DAVOS, Switzerland, Jan 18 (Reuters) – Microsoft Corp ( MSFT.O ) said on Wednesday it would eliminate 10,000 jobs and charge revenue by $1.2 billion, as cloud customers reassess their spending and the company prepares for potential recession.
The layoffs add to the tens of thousands announced in recent months in the technology sector, which has been downshifting after a period of strong growth during the pandemic.
The news comes even as the software maker is set to increase spending on generative artificial intelligence, which the industry sees as the new bright spot.
In a memo to employees, CEO Satya Nadella attempted to address the different outlooks for different parts of the business.
Customers wanted to “optimize their digital spend to do more with less” and “exercise caution as some parts of the world are in a recession and other parts are expecting one,” he said. “At the same time, the next big wave of computing is being born with advances in AI.”
Nadella said the layoffs, which affect less than 5% of Microsoft’s workforce, will end by the end of March, with notices starting Wednesday.
However, Microsoft will continue to hire in “strategic areas,” he said. AI is probably one of those areas. Nadella this week touted AI to world leaders gathered in Davos, Switzerland, claiming the technology would transform products and touch people around the world.
Microsoft has looked to increase its $1 billion stake in OpenAI, the startup behind the Silicon Valley chatbot sensation known as ChatGPT, which Microsoft soon plans to market through its cloud service.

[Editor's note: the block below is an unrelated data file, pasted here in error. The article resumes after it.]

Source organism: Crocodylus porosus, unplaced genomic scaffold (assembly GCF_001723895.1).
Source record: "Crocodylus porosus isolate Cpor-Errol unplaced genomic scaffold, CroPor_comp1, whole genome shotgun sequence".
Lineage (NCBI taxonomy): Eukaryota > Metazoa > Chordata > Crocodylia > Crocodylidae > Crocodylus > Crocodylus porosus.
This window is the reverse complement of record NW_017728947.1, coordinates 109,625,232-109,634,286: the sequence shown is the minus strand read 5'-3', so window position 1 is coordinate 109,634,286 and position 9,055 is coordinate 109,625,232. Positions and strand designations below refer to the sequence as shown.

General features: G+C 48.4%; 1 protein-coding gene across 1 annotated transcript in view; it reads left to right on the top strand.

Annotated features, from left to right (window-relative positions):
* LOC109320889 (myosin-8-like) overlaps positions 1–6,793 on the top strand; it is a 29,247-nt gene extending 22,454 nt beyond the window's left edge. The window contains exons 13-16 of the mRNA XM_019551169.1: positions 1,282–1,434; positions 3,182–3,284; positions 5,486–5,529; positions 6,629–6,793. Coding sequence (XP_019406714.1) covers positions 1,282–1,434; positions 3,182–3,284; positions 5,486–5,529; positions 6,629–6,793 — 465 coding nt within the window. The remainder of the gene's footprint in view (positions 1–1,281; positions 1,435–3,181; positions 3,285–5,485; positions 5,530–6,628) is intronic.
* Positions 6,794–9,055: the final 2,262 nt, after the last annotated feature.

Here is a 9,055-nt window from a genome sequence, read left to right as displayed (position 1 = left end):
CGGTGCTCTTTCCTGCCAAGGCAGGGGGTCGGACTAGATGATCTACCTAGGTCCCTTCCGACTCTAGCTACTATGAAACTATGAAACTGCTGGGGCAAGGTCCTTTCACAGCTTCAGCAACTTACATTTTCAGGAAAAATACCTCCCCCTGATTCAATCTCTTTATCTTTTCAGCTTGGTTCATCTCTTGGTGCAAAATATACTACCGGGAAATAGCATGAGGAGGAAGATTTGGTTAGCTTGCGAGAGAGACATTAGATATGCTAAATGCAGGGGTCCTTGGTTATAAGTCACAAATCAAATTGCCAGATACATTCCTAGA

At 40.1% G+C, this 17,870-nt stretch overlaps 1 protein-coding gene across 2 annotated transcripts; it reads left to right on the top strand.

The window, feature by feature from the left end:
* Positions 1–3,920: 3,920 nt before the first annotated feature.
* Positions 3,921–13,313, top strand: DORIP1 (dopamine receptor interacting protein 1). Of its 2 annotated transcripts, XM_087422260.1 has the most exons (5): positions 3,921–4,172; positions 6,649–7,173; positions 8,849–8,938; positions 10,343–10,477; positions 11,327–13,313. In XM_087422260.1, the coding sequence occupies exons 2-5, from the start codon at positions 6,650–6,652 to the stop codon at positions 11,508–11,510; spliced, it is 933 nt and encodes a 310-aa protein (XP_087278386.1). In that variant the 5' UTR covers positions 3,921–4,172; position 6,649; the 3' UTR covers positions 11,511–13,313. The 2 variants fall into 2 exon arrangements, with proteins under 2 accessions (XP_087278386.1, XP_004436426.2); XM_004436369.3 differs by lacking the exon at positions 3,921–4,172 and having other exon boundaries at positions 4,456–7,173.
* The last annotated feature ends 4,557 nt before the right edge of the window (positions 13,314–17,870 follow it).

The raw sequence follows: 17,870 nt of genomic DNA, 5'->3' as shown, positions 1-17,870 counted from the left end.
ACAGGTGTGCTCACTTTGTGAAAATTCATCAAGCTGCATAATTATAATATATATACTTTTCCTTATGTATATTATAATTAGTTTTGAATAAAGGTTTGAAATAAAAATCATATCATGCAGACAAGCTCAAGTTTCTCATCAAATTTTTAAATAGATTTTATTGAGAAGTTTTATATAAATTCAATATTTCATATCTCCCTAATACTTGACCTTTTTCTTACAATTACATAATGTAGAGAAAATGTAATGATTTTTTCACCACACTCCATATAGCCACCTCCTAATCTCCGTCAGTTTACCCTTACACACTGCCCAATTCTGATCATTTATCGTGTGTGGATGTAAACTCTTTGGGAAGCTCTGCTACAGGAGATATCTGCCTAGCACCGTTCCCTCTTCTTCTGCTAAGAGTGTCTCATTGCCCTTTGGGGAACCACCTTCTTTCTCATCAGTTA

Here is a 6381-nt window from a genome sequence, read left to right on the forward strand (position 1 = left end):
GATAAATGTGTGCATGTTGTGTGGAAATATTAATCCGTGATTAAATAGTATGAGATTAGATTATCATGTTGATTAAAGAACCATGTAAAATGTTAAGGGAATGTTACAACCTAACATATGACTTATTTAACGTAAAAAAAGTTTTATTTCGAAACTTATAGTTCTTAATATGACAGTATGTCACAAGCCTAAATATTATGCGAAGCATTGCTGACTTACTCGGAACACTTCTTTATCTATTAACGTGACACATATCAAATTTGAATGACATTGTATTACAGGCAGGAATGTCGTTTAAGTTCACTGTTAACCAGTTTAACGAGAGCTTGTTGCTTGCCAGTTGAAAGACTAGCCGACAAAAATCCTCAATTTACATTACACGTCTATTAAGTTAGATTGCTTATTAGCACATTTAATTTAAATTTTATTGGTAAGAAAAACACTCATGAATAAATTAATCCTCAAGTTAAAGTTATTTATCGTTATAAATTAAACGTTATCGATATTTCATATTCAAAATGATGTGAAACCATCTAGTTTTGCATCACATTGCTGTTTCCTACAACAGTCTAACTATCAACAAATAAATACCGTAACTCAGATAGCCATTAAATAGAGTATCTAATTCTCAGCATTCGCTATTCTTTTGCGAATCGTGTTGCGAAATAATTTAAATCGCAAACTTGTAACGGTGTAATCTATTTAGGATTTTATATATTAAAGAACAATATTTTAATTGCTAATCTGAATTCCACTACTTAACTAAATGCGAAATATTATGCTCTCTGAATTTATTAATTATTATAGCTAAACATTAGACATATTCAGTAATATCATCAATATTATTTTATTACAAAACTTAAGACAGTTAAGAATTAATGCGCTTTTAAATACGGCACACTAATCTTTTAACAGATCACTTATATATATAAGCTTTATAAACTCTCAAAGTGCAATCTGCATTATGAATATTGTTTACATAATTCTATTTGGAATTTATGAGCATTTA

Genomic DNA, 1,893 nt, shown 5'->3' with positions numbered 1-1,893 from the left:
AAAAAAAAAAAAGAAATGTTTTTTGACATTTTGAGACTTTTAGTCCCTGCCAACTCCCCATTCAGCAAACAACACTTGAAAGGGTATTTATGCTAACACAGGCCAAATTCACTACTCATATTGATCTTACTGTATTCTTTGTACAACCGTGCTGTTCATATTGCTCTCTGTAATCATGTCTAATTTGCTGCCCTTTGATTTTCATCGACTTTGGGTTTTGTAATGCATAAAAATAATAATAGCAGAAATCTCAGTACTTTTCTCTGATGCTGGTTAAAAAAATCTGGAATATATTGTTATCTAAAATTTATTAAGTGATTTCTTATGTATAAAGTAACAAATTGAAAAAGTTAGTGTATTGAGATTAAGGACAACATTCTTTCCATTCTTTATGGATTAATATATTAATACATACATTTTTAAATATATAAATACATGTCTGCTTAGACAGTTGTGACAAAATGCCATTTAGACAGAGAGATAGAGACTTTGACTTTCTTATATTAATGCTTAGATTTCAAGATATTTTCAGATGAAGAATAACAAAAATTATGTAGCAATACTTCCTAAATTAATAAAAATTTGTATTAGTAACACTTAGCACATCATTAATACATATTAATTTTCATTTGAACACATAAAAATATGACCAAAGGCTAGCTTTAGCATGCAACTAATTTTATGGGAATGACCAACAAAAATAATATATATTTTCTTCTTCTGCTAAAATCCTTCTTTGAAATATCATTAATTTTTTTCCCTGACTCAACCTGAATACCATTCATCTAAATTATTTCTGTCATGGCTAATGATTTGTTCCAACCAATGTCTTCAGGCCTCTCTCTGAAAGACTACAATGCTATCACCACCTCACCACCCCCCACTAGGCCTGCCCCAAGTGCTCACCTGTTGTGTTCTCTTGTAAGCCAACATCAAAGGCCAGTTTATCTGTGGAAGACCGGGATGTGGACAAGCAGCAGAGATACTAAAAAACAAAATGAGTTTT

Shares of the Redmond, Washington-based company ended 2% lower on Wednesday.
The announcement corresponds with the start of layoffs at its retail and online data rival Amazon.com Inc ( AMZN.O ), which began notifying employees on Wednesday of its own 18,000 job cuts.
In an internal memo seen by Reuters, Amazon said affected workers in the United States, Canada and Costa Rica would be notified by the end of the day. Employees in China will be notified after Chinese New Year.
Facebook parent Meta Platforms Inc ( META.O ) has announced 11,000 job cuts, while cloud-based software company Salesforce Inc ( CRM.N ) said it would cut 10% of its 80,000-member workforce.
Overall, more than 97,000 tech cuts were announced in 2022, the most for the sector since 2002, when 131,000 cuts were announced, according to outplacement firm Challenger, Gray & Christmas.
“We haven’t seen this activity since the dot-com bust,” said Andrew Challenger, the company’s senior vice president.
Microsoft is laying off 878 full-time employees at its Redmond headquarters, according to an update on Washington State’s Worker Adjustment and Retraining Notification (WARN) page. Under US law, most employers are required to report layoffs affecting 50 or more workers at a single location.
SKY GROWTH DECREASES
Microsoft’s billion-dollar charge will cut profits by 12 cents a share in the company’s fiscal second quarter this year and could reverberate outside the technology sector, some analysts said.
“Here’s one of the growth companies with a very distinct user base that says the economic conditions may not be nearly as good as we thought they were,” said Brian Frank, a portfolio manager at Frank Funds who has owned Microsoft shares on and off . during the last few years.
The charge can be attributed to severance costs as well as adjustments to Microsoft’s hardware lineup and leases to build higher-density workspaces, Nadella said.
Microsoft declined to detail the hardware changes or say whether it would stop developing a product line.
Microsoft’s cloud revenues rose in recent years from an explosion in corporate demand for hosting data online and handling computing in the so-called cloud. But growth slowed to 35% in the first fiscal quarter of 2023, and the company expects more cooling to come. Last July it said a small number of roles had been eliminated.
Reporting by Jeffrey Dastin in Davos and Yuvraj Malik, Akash Sriram and Nivedita Balu in Bengaluru; additional reporting by David Randall in New York; Editing by David Gaffen, Nick Zieminski and Rosalba O’Brien
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